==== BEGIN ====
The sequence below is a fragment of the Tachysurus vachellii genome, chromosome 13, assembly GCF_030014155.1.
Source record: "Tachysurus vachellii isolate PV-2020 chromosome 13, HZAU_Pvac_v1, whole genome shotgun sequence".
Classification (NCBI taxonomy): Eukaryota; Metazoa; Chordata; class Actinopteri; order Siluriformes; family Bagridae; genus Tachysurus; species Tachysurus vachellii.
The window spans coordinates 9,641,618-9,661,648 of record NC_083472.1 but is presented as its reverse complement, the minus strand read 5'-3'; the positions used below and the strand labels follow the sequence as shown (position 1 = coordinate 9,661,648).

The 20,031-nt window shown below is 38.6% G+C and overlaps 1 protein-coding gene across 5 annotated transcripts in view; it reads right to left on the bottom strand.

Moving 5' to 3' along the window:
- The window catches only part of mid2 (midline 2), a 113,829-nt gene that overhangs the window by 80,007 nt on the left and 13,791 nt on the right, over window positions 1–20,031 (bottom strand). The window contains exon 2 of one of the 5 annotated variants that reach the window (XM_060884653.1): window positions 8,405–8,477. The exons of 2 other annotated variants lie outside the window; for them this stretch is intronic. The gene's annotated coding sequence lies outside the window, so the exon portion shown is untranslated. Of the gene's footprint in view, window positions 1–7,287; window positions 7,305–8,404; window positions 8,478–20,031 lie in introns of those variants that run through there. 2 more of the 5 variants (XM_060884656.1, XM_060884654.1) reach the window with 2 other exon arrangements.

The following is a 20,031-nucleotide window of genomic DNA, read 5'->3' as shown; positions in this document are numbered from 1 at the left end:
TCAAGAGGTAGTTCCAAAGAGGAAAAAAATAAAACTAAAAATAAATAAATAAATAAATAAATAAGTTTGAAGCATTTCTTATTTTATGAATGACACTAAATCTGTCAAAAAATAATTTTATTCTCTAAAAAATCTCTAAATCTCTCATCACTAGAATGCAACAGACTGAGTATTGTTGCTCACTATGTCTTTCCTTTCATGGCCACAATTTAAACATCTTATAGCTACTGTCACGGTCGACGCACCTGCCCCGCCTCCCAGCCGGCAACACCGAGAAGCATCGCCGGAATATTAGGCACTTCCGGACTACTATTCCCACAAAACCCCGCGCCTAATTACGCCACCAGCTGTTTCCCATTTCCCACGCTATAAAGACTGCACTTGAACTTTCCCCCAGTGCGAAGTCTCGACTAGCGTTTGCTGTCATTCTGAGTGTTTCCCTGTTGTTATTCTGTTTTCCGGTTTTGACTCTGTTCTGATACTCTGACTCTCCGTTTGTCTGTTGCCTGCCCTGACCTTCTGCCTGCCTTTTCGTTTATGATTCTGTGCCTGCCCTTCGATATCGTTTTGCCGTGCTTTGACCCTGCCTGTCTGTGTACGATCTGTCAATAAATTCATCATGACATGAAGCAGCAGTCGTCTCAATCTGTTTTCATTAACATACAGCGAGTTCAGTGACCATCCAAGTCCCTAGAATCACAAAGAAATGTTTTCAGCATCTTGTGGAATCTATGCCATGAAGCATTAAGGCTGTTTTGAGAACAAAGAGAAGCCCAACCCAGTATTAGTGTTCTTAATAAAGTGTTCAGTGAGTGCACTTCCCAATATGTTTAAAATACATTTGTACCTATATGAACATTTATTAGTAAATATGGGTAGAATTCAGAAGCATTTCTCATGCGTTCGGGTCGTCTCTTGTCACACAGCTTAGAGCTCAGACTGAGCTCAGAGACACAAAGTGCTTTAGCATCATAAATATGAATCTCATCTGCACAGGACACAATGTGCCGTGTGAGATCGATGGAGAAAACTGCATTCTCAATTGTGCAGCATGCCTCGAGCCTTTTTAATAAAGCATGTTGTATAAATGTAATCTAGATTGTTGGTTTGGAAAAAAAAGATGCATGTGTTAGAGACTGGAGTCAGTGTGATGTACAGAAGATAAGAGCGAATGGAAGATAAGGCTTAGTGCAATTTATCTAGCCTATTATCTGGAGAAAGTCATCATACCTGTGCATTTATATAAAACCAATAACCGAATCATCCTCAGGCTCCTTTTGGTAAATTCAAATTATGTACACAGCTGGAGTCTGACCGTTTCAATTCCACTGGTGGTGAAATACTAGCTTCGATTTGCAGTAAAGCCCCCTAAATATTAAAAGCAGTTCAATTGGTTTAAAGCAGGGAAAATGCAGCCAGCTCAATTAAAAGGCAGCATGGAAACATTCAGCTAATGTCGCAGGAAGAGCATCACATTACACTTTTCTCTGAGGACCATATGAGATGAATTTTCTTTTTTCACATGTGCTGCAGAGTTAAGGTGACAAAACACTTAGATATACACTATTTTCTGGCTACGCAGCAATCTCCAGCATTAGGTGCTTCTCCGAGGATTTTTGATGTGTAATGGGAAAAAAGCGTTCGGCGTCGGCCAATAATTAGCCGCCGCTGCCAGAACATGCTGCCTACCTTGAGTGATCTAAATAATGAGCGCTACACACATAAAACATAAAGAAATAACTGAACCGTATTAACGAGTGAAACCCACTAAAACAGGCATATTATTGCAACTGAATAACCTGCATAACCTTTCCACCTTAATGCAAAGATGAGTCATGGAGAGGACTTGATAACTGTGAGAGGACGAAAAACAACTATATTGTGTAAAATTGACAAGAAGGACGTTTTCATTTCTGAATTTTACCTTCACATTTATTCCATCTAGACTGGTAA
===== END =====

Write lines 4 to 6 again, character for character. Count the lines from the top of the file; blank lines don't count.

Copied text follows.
The window spans coordinates 9,641,618-9,661,648 of record NC_083472.1 but is presented as its reverse complement, the minus strand read 5'-3'; the positions used below and the strand labels follow the sequence as shown (position 1 = coordinate 9,661,648).

The 20,031-nt window shown below is 38.6% G+C and overlaps 1 protein-coding gene across 5 annotated transcripts in view; it reads right to left on the bottom strand.

Moving 5' to 3' along the window: